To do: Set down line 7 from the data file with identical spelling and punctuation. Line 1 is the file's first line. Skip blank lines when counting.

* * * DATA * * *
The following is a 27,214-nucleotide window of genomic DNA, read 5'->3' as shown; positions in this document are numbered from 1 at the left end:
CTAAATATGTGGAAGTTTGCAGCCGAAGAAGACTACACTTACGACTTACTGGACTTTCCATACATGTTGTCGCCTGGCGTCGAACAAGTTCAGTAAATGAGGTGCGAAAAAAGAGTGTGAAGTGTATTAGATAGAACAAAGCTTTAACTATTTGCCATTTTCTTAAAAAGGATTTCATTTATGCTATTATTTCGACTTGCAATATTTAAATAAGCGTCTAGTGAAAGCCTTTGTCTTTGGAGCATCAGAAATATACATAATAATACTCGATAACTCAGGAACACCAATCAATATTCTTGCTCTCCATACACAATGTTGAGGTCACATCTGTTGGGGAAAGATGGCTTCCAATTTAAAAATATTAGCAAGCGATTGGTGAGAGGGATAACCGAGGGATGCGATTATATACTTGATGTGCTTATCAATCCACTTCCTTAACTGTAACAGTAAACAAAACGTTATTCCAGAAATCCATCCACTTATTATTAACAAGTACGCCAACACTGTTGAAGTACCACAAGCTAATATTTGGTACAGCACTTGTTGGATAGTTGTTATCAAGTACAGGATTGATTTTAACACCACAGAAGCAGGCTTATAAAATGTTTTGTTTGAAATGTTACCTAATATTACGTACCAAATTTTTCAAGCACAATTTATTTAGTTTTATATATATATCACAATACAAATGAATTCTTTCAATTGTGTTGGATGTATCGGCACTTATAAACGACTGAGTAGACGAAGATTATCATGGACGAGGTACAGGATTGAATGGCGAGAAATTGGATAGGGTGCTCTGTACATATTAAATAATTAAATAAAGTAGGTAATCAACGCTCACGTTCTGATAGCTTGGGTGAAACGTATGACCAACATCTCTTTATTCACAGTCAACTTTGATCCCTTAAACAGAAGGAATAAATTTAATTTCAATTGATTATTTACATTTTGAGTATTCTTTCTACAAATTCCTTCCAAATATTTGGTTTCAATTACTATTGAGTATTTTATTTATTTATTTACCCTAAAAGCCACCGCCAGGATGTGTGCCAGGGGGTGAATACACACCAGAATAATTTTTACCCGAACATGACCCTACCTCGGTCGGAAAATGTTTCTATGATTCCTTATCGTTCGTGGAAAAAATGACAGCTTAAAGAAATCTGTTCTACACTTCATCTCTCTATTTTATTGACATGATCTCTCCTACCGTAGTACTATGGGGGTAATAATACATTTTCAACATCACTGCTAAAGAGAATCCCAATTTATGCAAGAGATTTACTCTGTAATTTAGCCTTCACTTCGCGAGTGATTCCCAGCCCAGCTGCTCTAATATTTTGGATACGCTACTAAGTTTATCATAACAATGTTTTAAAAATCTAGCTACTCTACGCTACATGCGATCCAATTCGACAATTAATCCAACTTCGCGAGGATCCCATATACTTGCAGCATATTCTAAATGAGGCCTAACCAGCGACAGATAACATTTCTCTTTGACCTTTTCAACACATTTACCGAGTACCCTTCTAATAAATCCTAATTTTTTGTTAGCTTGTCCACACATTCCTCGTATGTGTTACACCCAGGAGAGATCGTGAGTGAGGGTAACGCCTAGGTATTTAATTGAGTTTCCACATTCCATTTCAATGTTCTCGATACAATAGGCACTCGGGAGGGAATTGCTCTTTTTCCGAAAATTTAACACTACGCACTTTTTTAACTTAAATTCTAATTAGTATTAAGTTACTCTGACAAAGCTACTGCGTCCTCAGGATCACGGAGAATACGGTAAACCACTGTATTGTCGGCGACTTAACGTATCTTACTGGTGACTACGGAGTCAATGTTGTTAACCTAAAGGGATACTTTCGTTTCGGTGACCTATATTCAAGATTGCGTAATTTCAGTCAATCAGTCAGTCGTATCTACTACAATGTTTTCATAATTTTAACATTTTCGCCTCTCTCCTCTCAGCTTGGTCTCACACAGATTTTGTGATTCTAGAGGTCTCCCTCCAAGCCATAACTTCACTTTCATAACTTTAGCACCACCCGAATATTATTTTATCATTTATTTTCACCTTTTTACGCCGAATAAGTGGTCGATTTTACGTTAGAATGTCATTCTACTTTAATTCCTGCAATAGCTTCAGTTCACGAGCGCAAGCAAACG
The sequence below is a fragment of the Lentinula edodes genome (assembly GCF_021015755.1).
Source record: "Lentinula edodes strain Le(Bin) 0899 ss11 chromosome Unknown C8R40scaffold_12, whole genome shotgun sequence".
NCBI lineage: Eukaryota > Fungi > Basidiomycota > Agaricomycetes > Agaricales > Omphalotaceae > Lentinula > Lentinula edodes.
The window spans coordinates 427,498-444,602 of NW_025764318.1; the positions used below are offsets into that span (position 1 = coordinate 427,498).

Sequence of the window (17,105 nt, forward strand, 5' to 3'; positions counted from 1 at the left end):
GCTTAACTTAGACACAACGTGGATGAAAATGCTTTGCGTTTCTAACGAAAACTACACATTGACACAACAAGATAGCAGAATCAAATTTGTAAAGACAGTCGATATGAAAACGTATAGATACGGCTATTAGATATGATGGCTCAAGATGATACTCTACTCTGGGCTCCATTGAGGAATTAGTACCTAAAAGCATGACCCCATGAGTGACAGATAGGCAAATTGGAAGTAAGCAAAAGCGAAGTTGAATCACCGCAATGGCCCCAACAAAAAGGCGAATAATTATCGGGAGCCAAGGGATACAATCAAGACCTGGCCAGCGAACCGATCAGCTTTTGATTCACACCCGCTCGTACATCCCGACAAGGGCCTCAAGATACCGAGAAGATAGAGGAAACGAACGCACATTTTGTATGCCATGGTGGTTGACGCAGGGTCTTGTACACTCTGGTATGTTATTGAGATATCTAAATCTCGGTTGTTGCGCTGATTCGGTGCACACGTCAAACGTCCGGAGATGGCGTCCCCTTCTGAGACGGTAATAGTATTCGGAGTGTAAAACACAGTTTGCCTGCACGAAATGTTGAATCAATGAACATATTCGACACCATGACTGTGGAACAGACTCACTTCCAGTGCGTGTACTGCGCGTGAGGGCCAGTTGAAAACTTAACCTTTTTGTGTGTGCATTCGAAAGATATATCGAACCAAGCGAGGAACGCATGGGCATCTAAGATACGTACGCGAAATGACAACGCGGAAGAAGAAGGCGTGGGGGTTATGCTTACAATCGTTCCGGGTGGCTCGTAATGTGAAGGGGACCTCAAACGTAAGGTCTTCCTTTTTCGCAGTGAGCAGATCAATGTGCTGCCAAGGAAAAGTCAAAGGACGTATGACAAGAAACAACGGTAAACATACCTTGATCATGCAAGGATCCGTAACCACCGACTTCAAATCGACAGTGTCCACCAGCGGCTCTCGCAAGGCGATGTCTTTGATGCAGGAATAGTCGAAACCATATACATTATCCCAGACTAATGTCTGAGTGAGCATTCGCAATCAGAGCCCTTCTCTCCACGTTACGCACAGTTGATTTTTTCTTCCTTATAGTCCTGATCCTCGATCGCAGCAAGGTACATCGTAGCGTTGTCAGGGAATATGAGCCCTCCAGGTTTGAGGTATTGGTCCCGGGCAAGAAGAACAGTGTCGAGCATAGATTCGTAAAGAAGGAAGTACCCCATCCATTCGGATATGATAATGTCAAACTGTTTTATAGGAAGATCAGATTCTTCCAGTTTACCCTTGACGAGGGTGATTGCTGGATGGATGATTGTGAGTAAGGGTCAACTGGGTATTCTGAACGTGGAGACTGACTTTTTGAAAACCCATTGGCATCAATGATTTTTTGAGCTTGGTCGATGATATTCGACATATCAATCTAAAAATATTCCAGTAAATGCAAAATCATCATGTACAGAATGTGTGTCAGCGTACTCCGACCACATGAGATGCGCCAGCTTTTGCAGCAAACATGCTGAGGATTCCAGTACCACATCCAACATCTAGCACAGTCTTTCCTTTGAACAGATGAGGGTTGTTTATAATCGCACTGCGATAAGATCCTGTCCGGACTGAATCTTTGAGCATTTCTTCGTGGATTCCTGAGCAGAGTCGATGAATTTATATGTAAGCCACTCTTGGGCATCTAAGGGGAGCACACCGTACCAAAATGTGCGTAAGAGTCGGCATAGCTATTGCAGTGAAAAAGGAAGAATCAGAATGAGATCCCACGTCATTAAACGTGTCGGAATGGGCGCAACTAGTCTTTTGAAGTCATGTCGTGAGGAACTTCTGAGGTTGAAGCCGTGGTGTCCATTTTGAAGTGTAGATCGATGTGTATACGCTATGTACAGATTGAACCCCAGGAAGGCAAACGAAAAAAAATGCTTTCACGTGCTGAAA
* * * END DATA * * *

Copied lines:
Sequence of the window (17,105 nt, forward strand, 5' to 3'; positions counted from 1 at the left end):